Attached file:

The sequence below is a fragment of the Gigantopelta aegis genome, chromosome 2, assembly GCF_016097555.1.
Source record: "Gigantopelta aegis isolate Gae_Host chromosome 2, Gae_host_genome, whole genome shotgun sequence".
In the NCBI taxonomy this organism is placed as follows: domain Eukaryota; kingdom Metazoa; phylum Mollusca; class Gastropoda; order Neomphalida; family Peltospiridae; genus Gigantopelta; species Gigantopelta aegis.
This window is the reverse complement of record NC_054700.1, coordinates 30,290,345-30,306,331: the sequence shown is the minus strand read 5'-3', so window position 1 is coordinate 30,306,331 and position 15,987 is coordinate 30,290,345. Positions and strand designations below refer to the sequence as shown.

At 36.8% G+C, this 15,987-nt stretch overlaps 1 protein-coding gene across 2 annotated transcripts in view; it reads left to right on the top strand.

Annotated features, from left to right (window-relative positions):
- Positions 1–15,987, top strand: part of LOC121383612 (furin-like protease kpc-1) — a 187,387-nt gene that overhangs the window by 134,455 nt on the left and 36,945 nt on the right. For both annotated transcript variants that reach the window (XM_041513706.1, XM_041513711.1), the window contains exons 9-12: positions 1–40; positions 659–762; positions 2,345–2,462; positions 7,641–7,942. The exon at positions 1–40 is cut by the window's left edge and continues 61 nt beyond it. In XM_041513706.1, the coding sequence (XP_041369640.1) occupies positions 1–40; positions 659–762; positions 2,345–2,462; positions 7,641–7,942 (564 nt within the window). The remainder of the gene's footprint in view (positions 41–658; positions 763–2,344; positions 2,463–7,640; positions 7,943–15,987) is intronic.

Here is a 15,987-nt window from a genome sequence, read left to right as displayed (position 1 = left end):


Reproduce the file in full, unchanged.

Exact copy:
The sequence below is a fragment of the Gigantopelta aegis genome, chromosome 2, assembly GCF_016097555.1.
Source record: "Gigantopelta aegis isolate Gae_Host chromosome 2, Gae_host_genome, whole genome shotgun sequence".
In the NCBI taxonomy this organism is placed as follows: domain Eukaryota; kingdom Metazoa; phylum Mollusca; class Gastropoda; order Neomphalida; family Peltospiridae; genus Gigantopelta; species Gigantopelta aegis.
This window is the reverse complement of record NC_054700.1, coordinates 30,290,345-30,306,331: the sequence shown is the minus strand read 5'-3', so window position 1 is coordinate 30,306,331 and position 15,987 is coordinate 30,290,345. Positions and strand designations below refer to the sequence as shown.

At 36.8% G+C, this 15,987-nt stretch overlaps 1 protein-coding gene across 2 annotated transcripts in view; it reads left to right on the top strand.

Annotated features, from left to right (window-relative positions):
- Positions 1–15,987, top strand: part of LOC121383612 (furin-like protease kpc-1) — a 187,387-nt gene that overhangs the window by 134,455 nt on the left and 36,945 nt on the right. For both annotated transcript variants that reach the window (XM_041513706.1, XM_041513711.1), the window contains exons 9-12: positions 1–40; positions 659–762; positions 2,345–2,462; positions 7,641–7,942. The exon at positions 1–40 is cut by the window's left edge and continues 61 nt beyond it. In XM_041513706.1, the coding sequence (XP_041369640.1) occupies positions 1–40; positions 659–762; positions 2,345–2,462; positions 7,641–7,942 (564 nt within the window). The remainder of the gene's footprint in view (positions 41–658; positions 763–2,344; positions 2,463–7,640; positions 7,943–15,987) is intronic.

Here is a 15,987-nt window from a genome sequence, read left to right as displayed (position 1 = left end):